A new study of mate preferences in rodents raises the prospect that pollutant exposures can have behavioral repercussions that persist generation after generation. In the experiment, female rats shunned males whose grandfathers had been exposed in the womb to a fungicide used on fruit crops.
Though brief, the vinclozolin exposures occurred when the fetal males’ reproductive organs were developing. The laboratory doses were “four- to fivefold higher than you might expect to see in the environment,” notes Michael K. Skinner of Washington State University in Pullman. Some farm workers might incur similar doses, he says.
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The fungicide, known as a hormone mimic, prevents male-sex hormones from binding to cells (SN: 7/2/94, p. 15). The hormones then cannot correctly program gene activity in the male fetus’ reproductive organs. Reproductive tissues in fetal females appear unaffected.
Skinner’s team reported 2 years ago that although neither the animals nor their descendants encountered the fungicide again, all the males exposed in utero developed cancers and other diseases in middle age, as did all their male descendants.
The vinclozolin exposure didn’t cause mutations, notes evolutionary biologist David Crews, who led the new study with neuroscientist Andrea C. Gore, both at the University of Texas at Austin. The fungicide instead altered regulatory switches—methyl groups that can bind to DNA—thereby misprogramming some unidentified genes that later become inappropriately active or inactive. Scientists refer to methylation of DNA as an epigenetic influence.
The new study examined 24 young-adult rats, 12 male and 12 female, provided by Skinner. Half of the animals had a grandfather that had been exposed prenatally to the fungicide.
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Crews and Gore designed tests to see whether fungicide exposure in a previous generation influences an animal’s attractiveness as a mate. They presented each individual with two opposite-sex rats at a time—one from an unexposed line, the other from a vinclozolin-affected line. The researchers measured how long the test animal spent in the area closest to each of the opposite-sex rats. Wire screens separated the animals.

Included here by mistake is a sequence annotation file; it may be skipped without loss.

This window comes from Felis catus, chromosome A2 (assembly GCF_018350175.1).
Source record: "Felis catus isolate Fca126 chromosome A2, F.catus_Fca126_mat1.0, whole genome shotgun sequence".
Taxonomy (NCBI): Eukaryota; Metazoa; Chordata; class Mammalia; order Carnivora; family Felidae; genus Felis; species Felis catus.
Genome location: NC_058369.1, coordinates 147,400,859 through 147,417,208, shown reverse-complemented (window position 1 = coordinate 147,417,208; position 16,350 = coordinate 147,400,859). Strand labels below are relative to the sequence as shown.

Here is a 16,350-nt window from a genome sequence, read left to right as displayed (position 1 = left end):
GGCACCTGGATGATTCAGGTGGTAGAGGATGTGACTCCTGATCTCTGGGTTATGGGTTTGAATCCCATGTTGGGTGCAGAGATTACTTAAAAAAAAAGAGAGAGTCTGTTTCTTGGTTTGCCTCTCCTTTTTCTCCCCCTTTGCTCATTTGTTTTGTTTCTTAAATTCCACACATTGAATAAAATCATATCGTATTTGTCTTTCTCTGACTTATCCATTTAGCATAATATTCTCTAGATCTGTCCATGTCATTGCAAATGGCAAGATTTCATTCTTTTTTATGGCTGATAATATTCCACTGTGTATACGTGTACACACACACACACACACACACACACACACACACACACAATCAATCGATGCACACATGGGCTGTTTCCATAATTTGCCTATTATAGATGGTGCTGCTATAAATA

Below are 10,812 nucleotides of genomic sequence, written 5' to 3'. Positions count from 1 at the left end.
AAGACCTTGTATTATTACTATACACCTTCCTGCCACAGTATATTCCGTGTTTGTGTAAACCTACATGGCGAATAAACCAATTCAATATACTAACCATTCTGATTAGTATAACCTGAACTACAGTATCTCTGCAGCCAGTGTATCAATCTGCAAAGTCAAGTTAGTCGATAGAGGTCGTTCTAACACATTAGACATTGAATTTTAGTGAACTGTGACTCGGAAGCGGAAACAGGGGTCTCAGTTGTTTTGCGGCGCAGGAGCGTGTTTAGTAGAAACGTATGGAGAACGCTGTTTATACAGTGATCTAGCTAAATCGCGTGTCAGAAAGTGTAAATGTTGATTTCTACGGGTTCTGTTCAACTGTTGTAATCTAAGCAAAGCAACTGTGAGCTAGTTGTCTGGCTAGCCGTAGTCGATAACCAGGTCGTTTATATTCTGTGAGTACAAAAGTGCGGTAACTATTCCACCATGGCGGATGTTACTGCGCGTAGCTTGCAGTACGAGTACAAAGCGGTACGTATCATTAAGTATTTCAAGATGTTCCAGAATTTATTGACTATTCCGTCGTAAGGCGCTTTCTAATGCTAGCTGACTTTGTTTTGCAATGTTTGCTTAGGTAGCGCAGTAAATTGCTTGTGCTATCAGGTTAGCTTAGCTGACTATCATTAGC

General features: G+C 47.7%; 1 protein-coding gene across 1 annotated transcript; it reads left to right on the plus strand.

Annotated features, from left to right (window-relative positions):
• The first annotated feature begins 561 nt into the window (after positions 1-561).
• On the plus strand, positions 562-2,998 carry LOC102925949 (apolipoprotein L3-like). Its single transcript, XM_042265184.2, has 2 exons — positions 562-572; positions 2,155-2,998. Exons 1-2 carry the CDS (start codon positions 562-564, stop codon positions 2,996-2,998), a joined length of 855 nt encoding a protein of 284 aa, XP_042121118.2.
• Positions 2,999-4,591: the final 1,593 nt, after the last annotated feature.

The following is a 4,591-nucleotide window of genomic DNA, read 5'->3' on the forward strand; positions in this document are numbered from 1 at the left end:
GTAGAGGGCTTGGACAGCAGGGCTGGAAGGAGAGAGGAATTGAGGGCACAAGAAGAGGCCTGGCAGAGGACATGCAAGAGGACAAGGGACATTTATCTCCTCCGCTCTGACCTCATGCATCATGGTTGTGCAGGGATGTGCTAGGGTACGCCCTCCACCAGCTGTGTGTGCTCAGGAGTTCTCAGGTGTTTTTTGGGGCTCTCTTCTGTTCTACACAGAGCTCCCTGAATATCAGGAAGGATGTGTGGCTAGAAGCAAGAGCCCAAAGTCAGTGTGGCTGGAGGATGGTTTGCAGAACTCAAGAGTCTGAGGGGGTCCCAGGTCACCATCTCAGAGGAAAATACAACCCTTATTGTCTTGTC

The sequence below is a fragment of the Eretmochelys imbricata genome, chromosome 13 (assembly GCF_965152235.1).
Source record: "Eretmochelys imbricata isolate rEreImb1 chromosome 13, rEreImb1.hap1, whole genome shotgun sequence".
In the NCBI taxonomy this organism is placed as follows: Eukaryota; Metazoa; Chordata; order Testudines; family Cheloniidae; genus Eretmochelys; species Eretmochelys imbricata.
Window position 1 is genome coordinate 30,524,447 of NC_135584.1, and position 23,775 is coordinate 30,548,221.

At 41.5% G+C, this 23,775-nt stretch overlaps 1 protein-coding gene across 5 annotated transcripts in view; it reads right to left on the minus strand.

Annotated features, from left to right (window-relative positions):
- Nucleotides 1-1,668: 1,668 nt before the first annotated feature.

Regardless of their exposure history, males distinguished between females from the fungicide-exposed or the clean line. However, after briefly checking out pairs of males, females from both groups spent most of their time hovering near the males from the unexposed line. To the researchers, all the males appeared healthy.
A report of the study was posted online this week for publication in an upcoming Proceedings of the National Academy of Sciences.
The team suspects that epigenetic changes, triggered by the fungicide two generations back, altered the males’ scent signals. However, Crews’ team also recently identified epigenetic changes in the brains of the vinclozolin descendants.
Reproductive biologist Frederick vom Saal of the University of Missouri–Columbia calls the behavioral findings “scary stuff.” Scientists hadn’t expected parents’ lifelong collection of epigenetic changes to reach the next generation. “What’s interesting,” vom Saal says, is that “a fetus may escape normal deprogramming” that wipes clean the epigenetic record.
“That it even impacts behavior,” he adds—”that’s wild.”
The new finding also suggests that cleaning up a polluted area may not erase its impacts on exposed populations, vom Saal says.
“It is all pretty remarkable—and novel,” agrees L. Earl Gray Jr., a reproductive toxicologist with the U.S. Environmental Protection Agency in Research Triangle Park, N.C. However, he adds that he and his colleagues have reservations because the sample size is so small and the animals in each group came from just two litters.
Gray says that if the finding is confirmed in a larger group of unrelated animals, it would have major implications.